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It is but with a heavy heart that I take to pen down my feelings. Sachin batted in what is very likely his last international innings today. No more Sachin. And to make matters worse, Anand lost the fifth game to Carlsen after drawing the last four games.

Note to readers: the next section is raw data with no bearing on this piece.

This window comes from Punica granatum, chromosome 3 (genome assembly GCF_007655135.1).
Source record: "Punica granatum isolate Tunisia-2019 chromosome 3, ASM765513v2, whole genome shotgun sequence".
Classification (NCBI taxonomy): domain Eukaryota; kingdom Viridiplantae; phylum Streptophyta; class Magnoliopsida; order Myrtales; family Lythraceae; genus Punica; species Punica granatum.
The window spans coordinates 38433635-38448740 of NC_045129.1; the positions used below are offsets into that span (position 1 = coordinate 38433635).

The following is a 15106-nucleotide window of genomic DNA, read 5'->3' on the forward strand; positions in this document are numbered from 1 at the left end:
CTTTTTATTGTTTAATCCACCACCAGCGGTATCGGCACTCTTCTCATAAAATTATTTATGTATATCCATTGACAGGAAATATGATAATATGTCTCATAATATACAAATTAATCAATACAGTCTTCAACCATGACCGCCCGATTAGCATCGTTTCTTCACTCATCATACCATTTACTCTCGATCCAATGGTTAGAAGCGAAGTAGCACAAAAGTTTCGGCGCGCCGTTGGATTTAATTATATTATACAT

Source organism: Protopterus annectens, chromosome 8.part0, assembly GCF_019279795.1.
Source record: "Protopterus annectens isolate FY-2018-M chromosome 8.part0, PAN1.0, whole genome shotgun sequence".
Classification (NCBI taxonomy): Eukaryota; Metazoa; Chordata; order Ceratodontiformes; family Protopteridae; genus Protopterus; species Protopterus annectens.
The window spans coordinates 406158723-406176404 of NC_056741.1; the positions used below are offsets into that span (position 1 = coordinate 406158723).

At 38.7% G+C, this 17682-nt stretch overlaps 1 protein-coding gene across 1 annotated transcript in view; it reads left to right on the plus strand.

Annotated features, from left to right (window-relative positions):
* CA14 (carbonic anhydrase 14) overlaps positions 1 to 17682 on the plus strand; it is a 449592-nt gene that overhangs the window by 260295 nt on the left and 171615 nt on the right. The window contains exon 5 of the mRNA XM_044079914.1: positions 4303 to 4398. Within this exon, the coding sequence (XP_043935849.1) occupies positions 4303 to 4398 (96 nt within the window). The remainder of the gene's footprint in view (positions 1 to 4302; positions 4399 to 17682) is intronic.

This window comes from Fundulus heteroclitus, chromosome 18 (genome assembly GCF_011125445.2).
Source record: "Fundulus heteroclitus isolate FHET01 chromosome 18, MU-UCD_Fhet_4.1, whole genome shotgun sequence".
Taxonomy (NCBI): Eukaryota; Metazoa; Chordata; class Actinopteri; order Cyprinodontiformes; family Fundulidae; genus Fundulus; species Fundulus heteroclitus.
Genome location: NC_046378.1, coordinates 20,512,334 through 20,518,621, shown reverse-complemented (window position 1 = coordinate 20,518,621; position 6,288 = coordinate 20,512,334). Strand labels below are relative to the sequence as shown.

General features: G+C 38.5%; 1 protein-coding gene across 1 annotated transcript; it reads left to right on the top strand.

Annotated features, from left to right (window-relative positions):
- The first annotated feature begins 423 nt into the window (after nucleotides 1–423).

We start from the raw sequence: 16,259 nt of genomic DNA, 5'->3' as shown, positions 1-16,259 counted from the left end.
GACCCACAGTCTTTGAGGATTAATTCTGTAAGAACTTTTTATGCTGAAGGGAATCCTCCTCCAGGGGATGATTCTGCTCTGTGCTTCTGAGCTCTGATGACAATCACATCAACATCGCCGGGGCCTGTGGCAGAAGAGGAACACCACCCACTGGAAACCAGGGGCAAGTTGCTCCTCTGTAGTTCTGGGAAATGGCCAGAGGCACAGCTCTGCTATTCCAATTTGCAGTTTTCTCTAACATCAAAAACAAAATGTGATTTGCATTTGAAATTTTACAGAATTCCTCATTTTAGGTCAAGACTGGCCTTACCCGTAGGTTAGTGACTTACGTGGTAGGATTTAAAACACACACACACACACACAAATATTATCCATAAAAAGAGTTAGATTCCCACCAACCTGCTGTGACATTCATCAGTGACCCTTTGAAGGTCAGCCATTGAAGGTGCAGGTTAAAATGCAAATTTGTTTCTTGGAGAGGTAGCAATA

They measure life by the moments that take your breath away. I can reminisce my life so far by the Sachin moments I can recount. He was always there all my life. I distinctly remember enjoying what would be known as the Desert Storm, watching on my our old TV, in seventh grade. Then there was Sachin’s 98 in the India-Pakistan match in the 2003 world cup, two days before my Maths exam in HSC. And how can I forget the first one-day double century ever by Sachin; frenzied IIT-B hostel-junta was all jumping on the mess tables. And there was the World Cup India won, in 2011, when Virat Kohli carried Sachin on his shoulders. Those Sachin moments I associate with the good times I had studying Mathematics at IMSc. With Sachin retired, there won’t be any more of these moments. Dhoni puts it succinctly – “With Sachin Paaji, a part of me will be gone too.”